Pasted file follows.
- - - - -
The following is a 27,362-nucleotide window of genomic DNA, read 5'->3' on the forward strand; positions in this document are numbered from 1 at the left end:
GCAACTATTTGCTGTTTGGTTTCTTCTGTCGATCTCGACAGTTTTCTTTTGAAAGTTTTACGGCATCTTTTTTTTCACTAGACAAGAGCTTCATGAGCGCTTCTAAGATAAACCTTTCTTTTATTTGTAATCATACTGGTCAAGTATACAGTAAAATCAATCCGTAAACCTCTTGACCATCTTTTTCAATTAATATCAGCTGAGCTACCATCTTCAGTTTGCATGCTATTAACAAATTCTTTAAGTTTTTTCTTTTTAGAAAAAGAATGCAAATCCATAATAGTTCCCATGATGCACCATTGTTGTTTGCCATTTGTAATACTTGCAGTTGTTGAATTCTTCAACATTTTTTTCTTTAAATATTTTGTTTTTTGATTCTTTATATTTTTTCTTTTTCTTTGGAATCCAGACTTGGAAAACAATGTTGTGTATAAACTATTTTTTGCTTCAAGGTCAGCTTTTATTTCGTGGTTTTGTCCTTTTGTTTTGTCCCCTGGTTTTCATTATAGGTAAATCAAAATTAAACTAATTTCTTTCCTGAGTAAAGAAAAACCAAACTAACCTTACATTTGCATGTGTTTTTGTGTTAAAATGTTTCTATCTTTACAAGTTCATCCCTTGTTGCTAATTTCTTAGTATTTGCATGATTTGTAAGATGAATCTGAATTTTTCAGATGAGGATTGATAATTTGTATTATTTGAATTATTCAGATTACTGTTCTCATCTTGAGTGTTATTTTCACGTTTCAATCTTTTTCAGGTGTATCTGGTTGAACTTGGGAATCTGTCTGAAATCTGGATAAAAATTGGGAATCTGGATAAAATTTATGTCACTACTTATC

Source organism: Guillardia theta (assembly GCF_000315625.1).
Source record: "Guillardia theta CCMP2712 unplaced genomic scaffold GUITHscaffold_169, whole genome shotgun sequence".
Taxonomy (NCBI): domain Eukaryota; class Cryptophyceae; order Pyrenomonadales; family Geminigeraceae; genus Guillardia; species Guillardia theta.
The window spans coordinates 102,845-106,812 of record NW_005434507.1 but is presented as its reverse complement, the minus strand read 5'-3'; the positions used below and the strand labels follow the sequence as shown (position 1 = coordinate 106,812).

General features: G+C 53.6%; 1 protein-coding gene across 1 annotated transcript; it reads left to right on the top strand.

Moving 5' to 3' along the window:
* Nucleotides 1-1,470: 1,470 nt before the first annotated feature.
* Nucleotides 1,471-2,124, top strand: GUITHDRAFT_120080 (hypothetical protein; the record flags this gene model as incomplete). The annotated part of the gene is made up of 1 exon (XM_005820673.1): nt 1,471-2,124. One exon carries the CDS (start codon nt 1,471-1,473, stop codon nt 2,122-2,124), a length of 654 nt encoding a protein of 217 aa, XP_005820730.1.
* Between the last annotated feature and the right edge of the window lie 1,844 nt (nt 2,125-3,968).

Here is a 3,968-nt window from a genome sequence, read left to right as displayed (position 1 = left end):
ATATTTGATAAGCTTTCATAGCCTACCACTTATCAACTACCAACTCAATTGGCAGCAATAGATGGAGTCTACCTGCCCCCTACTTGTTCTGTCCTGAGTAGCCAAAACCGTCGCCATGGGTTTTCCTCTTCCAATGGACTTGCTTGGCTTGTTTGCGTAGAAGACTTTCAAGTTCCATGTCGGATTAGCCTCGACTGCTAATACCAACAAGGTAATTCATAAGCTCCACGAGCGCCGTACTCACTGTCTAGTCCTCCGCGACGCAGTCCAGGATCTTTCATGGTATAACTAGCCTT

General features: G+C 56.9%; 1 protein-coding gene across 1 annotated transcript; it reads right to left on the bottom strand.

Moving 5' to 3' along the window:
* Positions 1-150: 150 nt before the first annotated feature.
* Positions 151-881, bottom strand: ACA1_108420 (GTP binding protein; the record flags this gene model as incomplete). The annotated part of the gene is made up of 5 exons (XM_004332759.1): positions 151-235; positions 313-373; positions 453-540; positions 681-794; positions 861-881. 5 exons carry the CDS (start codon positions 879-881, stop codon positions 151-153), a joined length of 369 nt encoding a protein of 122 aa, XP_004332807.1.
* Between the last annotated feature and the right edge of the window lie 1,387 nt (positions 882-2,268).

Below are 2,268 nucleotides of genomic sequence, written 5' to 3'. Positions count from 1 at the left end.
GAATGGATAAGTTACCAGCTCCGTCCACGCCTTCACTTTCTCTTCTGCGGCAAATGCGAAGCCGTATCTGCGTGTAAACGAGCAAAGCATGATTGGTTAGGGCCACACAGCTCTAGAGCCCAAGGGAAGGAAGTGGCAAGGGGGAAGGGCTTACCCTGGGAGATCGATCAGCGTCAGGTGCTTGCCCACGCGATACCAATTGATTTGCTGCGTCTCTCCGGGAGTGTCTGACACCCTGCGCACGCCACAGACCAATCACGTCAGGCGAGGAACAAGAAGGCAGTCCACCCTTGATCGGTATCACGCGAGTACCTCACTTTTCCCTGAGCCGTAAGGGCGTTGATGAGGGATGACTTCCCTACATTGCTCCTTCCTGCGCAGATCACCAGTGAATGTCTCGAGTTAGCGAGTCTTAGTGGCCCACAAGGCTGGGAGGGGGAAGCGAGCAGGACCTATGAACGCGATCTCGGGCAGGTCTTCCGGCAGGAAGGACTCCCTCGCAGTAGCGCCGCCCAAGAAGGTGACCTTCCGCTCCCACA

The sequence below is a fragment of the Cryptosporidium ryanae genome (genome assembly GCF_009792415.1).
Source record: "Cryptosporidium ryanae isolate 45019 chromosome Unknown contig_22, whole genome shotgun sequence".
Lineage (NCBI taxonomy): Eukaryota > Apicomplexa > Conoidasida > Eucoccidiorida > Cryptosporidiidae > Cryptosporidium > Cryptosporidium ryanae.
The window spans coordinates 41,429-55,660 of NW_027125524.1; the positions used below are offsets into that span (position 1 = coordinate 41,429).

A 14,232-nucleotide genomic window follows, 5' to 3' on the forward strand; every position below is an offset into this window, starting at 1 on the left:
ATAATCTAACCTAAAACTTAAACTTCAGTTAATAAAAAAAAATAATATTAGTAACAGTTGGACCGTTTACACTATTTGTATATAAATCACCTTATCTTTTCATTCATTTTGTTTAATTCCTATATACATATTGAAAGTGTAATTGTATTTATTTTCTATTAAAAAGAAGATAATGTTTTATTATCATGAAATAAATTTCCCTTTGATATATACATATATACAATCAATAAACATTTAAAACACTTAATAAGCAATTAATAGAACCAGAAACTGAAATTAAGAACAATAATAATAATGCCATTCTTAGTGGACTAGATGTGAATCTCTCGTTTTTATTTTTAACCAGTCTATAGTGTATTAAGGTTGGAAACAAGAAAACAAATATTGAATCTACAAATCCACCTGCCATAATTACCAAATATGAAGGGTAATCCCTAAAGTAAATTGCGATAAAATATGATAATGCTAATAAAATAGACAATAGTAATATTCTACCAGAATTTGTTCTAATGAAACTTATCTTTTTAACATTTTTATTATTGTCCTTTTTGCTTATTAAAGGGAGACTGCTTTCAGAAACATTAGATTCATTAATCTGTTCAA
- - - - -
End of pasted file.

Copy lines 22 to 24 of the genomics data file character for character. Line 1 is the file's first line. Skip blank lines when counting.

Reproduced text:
Source record: "Cryptosporidium ryanae isolate 45019 chromosome Unknown contig_22, whole genome shotgun sequence".
Lineage (NCBI taxonomy): Eukaryota > Apicomplexa > Conoidasida > Eucoccidiorida > Cryptosporidiidae > Cryptosporidium > Cryptosporidium ryanae.
The window spans coordinates 41,429-55,660 of NW_027125524.1; the positions used below are offsets into that span (position 1 = coordinate 41,429).